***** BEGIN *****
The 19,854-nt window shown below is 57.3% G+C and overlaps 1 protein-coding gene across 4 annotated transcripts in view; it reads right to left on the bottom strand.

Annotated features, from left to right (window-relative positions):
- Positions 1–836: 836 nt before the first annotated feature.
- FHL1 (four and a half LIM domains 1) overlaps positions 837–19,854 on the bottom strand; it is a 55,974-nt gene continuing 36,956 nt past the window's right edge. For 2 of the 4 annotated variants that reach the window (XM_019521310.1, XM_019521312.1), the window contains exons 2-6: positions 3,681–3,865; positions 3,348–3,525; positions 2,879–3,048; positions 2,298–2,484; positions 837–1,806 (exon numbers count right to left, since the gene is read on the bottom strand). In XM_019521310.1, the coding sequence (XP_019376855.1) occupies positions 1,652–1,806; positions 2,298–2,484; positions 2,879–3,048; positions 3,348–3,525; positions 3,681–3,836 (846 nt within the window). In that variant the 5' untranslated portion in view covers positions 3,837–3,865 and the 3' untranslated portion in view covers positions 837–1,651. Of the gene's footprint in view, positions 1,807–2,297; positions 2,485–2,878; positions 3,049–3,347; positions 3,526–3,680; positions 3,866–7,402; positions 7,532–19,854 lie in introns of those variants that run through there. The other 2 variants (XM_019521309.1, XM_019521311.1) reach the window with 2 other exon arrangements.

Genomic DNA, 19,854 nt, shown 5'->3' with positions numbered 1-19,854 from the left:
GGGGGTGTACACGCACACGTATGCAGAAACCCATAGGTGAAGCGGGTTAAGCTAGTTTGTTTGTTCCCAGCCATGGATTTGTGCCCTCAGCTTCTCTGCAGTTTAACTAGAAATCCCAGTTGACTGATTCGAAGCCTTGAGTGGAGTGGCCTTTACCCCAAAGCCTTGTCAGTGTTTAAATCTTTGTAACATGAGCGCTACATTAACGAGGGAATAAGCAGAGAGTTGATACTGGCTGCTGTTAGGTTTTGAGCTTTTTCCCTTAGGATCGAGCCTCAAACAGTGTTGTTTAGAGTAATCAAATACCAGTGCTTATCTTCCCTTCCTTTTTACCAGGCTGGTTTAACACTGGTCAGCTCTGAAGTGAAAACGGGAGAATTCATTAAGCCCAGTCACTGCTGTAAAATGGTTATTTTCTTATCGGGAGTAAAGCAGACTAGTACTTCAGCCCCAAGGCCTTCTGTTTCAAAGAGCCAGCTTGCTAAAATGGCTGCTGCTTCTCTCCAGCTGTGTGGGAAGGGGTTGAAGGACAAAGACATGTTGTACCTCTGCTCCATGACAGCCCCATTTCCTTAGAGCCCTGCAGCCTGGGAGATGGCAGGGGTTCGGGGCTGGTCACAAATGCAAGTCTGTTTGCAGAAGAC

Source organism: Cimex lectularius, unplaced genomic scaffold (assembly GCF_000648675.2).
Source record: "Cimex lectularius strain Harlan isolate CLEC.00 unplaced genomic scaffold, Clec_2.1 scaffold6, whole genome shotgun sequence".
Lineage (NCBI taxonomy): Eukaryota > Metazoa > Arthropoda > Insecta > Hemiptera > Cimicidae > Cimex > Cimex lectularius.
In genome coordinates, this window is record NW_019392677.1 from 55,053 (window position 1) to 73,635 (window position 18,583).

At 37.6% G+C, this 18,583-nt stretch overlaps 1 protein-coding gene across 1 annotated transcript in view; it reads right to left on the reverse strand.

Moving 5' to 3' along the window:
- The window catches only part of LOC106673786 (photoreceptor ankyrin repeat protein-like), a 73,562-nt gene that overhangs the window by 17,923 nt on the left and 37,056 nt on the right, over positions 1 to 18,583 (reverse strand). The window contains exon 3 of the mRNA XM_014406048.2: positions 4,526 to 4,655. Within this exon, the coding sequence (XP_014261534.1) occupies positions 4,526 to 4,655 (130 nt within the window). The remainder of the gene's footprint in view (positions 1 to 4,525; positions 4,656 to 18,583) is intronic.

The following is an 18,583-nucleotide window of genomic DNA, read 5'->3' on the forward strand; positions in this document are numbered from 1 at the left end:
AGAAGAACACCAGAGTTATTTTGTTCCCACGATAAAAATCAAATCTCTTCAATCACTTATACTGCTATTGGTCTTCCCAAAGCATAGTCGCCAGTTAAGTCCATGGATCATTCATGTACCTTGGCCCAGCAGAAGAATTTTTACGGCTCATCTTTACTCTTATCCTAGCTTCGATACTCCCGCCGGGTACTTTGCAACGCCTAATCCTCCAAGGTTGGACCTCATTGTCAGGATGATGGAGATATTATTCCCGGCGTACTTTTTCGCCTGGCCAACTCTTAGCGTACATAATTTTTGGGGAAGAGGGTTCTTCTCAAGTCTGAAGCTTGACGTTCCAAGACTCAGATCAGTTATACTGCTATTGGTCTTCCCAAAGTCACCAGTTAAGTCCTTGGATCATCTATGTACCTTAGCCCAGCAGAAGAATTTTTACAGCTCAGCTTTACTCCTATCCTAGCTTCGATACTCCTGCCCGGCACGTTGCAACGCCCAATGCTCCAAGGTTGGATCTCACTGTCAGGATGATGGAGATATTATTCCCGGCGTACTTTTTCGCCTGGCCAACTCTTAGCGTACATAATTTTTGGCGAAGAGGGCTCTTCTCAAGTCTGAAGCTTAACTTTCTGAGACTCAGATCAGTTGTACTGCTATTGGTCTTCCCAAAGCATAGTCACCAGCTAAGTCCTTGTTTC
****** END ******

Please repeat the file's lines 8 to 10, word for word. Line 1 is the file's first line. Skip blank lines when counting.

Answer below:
Source record: "Cimex lectularius strain Harlan isolate CLEC.00 unplaced genomic scaffold, Clec_2.1 scaffold6, whole genome shotgun sequence".
Lineage (NCBI taxonomy): Eukaryota > Metazoa > Arthropoda > Insecta > Hemiptera > Cimicidae > Cimex > Cimex lectularius.
In genome coordinates, this window is record NW_019392677.1 from 55,053 (window position 1) to 73,635 (window position 18,583).